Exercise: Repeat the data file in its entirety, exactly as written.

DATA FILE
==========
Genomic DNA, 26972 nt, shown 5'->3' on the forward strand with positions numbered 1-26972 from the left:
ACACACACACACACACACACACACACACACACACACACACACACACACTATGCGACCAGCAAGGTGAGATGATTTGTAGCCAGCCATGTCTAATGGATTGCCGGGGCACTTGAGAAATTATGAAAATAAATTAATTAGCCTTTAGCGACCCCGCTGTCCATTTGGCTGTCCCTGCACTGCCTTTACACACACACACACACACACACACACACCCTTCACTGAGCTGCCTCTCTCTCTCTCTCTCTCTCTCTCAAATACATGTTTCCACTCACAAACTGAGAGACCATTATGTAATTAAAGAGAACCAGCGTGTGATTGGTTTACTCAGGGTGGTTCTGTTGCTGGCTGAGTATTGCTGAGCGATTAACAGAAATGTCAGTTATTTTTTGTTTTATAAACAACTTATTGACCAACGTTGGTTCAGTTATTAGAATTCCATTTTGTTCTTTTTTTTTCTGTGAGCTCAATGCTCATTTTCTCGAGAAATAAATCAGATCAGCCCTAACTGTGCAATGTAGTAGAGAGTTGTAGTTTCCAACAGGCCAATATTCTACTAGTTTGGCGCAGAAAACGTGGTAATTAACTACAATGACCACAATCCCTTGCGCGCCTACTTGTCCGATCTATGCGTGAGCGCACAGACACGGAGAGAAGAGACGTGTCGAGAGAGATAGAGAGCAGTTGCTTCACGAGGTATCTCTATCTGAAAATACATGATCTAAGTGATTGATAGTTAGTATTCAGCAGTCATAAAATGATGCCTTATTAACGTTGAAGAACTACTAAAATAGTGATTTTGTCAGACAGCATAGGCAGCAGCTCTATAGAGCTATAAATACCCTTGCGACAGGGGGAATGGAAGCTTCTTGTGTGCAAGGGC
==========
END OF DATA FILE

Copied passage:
Genomic DNA, 26972 nt, shown 5'->3' on the forward strand with positions numbered 1-26972 from the left:
ACACACACACACACACACACACACACACACACACACACACACACACACTATGCGACCAGCAAGGTGAGATGATTTGTAGCCAGCCATGTCTAATGGATTGCCGGGGCACTTGAGAAATTATGAAAATAAATTAATTAGCCTTTAGCGACCCCGCTGTCCATTTGGCTGTCCCTGCACTGCCTTTACACACACACACACACACACACACACACCCTTCACTGAGCTGCCTCTCTCTCTCTCTCTCTCTCTCTCAAATACATGTTTCCACTCACAAACTGAGAGACCATTATGTAATTAAAGAGAACCAGCGTGTGATTGGTTTACTCAGGGTGGTTCTGTTGCTGGCTGAGTATTGCTGAGCGATTAACAGAAATGTCAGTTATTTTTTGTTTTATAAACAACTTATTGACCAACGTTGGTTCAGTTATTAGAATTCCATTTTGTTCTTTTTTTTTCTGTGAGCTCAATGCTCATTTTCTCGAGAAATAAATCAGATCAGCCCTAACTGTGCAATGTAGTAGAGAGTTGTAGTTTCCAACAGGCCAATATTCTACTAGTTTGGCGCAGAAAACGTGGTAATTAACTACAATGACCACAATCCCTTGCGCGCCTACTTGTCCGATCTATGCGTGAGCGCACAGACACGGAGAGAAGAGACGTGTCGAGAGAGATAGAGAGCAGTTGCTTCACGAGGTATCTCTATCTGAAAATACATGATCTAAGTGATTGATAGTTAGTATTCAGCAGTCATAAAATGATGCCTTATTAACGTTGAAGAACTACTAAAATAGTGATTTTGTCAGACAGCATAGGCAGCAGCTCTATAGAGCTATAAATACCCTTGCGACAGGGGGAATGGAAGCTTCTTGTGTGCAAGGGC